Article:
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5 Causes of Random and Sudden Dizzy Spells

Feeling dizzy for a moment when you stand up too quickly from a sitting position happens to all of us, but if you frequently experience sudden dizzy spells, there may be something else going on.

Dizziness is much more common than we think. In fact, vertigo and dizziness is 30% more prevalent in older adults beyond their 60s and climbs to 50% after the age of 85. What’s more alarming is that dizziness in older adults is a strong predictor of falls, so it’s important to address recurrent or prolonged feelings of dizziness.

Dizziness can be characterized by sensations such as feeling faint, woozy, weak or unsteady. When that dizzy feeling makes it feel as though you or the room are spinning, it’s called vertigo. Even though random dizzy spells may seem like nothing, they’re one of the most common reasons why older adults see their doctor.

5 Reasons Dizzy Spells Occur

1. Issues with the Inner Ear

Our sense of balance and stability come from our sight, our nerves and our inner ears. Your inner ear has sensors that help you feel gravity and forward motion. If you develop an inner ear disorder, your brain suddenly gets conflicting signals from your inner ear and sight. This results in that dizzy feeling and feeling as though the room is spinning. As we age, blood flow to the inner ear decreases, putting us at higher risk for dizziness and balance problems.

The most common cause of inner ear problems is benign paroxysmal positional vertigo (BPPV). This can happen when small calcium crystals become dislodged after moving your head quickly. Even minor movements like sitting up or turning over in bed could kick this off. BPPV should resolve on its own within a few weeks, but that’s a long time when you’re so uncomfortable. Your doctor or physical therapist can help by using the Epley maneuver. By maneuvering the position of your head, the therapist can usually clear up BPPV within one to two treatments.

If you’ve ever experienced dizziness with ringing in your ears, you could have Meniere’s disease. This is simply a buildup of fluid in your inner ear and can make it feel like your ear is plugged. If you notice this plugged up feeling, see your doctor. It probably won’t improve until you start medication to help your body get rid of that extra fluid.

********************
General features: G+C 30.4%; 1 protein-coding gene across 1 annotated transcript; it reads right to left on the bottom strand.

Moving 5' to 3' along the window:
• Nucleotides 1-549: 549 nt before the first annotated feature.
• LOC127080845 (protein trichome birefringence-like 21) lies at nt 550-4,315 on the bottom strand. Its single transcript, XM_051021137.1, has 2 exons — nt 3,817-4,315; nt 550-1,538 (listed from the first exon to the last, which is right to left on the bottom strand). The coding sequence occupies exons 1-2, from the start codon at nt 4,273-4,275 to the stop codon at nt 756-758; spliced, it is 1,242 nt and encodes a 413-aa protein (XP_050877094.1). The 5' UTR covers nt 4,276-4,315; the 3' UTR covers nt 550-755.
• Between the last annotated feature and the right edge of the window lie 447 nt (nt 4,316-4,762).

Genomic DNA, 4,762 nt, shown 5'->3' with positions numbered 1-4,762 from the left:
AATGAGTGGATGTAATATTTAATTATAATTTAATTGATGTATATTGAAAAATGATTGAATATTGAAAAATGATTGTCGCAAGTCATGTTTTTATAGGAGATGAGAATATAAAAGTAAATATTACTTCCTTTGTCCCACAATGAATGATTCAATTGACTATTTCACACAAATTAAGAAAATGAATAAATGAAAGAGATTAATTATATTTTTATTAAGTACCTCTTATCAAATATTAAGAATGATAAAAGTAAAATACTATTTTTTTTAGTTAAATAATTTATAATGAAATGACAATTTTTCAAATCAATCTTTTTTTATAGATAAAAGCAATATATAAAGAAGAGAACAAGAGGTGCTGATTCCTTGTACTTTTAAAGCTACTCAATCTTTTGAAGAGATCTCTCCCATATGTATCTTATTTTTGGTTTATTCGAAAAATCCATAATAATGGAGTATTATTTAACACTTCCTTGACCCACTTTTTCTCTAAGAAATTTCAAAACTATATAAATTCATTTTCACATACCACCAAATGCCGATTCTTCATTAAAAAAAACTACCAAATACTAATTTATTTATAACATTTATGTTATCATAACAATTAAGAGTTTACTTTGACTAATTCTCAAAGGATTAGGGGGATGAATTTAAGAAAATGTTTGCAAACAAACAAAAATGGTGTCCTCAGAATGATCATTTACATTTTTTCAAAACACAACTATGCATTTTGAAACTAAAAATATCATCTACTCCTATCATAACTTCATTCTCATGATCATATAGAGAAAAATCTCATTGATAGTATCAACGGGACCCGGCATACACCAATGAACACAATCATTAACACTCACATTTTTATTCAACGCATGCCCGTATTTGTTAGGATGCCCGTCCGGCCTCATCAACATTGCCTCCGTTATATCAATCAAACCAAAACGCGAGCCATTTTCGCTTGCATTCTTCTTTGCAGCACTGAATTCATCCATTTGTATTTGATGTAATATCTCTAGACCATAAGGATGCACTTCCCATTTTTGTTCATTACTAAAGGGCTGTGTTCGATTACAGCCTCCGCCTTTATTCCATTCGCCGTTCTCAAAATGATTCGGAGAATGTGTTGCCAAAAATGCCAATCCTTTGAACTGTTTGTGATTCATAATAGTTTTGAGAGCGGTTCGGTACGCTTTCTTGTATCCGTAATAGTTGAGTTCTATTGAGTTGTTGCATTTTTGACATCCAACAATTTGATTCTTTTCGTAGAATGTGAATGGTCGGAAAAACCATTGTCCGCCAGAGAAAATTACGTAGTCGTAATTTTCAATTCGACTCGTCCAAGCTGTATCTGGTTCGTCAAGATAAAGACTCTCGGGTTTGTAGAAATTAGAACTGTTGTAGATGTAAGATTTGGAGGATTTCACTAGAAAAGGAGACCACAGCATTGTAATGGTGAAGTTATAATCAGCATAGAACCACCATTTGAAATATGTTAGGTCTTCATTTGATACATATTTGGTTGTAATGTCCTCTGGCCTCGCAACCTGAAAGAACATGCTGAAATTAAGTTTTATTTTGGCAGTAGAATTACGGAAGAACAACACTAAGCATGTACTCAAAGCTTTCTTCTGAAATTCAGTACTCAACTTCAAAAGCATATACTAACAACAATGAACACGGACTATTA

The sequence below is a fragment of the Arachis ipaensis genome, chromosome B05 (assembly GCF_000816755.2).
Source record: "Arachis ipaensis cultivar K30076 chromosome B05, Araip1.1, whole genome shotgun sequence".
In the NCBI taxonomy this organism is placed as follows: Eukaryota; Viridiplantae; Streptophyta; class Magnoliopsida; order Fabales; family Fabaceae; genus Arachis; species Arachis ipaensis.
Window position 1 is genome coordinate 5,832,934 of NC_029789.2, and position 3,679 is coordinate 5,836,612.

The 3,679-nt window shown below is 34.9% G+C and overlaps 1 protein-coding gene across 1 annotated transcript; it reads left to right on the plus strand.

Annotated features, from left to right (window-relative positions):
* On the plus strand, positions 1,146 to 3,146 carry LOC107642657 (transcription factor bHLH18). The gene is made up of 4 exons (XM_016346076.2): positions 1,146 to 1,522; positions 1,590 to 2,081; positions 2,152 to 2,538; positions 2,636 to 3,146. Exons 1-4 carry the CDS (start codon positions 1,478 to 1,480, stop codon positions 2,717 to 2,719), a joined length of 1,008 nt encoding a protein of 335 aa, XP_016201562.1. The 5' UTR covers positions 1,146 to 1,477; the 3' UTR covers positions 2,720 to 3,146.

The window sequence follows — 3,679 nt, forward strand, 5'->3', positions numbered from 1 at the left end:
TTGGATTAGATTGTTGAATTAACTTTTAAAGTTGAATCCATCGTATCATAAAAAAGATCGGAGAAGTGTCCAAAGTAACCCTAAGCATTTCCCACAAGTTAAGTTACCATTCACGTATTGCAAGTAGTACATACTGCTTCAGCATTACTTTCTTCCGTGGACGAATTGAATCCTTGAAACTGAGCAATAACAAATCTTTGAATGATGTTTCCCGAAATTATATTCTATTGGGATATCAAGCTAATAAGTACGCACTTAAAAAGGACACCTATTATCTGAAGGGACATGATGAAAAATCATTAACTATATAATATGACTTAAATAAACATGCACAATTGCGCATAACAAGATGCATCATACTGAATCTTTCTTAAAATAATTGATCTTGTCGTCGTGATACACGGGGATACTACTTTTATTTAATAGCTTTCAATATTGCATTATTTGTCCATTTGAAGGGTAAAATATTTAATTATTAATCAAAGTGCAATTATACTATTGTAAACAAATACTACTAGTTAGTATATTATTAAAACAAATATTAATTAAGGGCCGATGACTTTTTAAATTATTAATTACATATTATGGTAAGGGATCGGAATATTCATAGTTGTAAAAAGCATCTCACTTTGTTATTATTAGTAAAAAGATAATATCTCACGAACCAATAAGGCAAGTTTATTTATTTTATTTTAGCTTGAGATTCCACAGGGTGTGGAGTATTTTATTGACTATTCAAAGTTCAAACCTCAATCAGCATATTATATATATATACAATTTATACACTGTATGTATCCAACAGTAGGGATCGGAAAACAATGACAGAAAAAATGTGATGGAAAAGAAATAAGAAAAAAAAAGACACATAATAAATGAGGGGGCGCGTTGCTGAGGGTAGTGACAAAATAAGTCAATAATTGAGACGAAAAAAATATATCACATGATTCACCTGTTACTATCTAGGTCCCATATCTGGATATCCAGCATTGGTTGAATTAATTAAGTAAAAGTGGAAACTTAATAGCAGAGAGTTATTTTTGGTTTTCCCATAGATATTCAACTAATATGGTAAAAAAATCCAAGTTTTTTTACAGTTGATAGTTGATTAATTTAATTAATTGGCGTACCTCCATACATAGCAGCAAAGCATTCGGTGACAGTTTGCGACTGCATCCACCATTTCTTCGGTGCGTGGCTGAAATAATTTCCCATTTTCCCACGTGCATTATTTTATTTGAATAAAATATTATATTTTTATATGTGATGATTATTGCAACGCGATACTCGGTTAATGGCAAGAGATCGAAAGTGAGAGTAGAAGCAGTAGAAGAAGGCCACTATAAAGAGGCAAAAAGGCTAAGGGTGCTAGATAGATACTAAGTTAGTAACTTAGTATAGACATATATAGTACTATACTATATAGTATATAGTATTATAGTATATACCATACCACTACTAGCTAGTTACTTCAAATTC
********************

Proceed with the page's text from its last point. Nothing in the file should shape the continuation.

2. Problems with Circulation

Our brains need a constant supply of fresh oxygenated blood to stay quick and sharp. Any time your brain is not getting enough oxygen, you can experience a whole host of problems starting with dizziness. Low blood pressure is a common culprit. If you’ve ever sat in a warm room and then experienced dizziness when you stood up quickly, you’ve experienced this firsthand. That sudden drop in blood pressure probably caused you to feel a little “off” for a couple of seconds. Feeling overheated can make the dizziness worse. Luckily our bodies usually correct this quickly. Some people have chronically low blood pressure. If you tend to run low, just remember to always take your time when getting out of bed or standing up after sitting for period of time.

Other causes of poor circulation need a doctor’s attention. According to one study, heart diseaseis the most common cause of dizziness in older adults. Chronic heart disease or experiencing cardiomyopathy, heart attack, or heart arrhythmia can cause dizziness and need to be addressed right away. Even if your blood is pumping like it’s supposed to, you could feel dizzy if it’s not bringing all the nutrients your body needs. When your blood is low in iron (anemia) or blood sugar (hypoglycemia), it’s possible to feel dizzy until those levels come back to normal.

3. Side Effects from Medication

If you check any of your prescriptions right now, it’s likely that dizziness is listed as one side effect. If you’ve been feeling dizzy, check to see if you’ve started (or stopped) any new medications recently. Anti-seizure drugs, antidepressants, sedatives and blood pressure medications commonly cause dizziness or faintness. If your blood pressure medication is making you feel dizzy, the dose may be too high for you. Talk with your doctor and pharmacist for a new plan.

4. Ear Infection

An ear infection can cause dizziness if the infection reaches the inner ear. Any flu or respiratory illness can lead to infection and inflammation of the inner ear. If you’re experiencing constant vertigo, see your doctor to find out if you have an infection of the vestibular nerve. In addition to the room spinning, you may have trouble hearing as well.

5. Anxiety

One cause of dizziness that we often overlook is anxiety. If you notice yourself feeling anxious all of the time, talk to your doctor. Your doctor may also prescribe medication to help bring down the anxiety. You may also want to start meeting with a counselor.

Editor’s note: Dizziness on its own rarely means something serious. However, if you ever experience any of the following symptoms, call 911 or your doctor immediately: dizziness with severe headache or sudden vomiting; changes in your speech, vision or hearing; dizziness combined with chest pains or an irregular heart beat.

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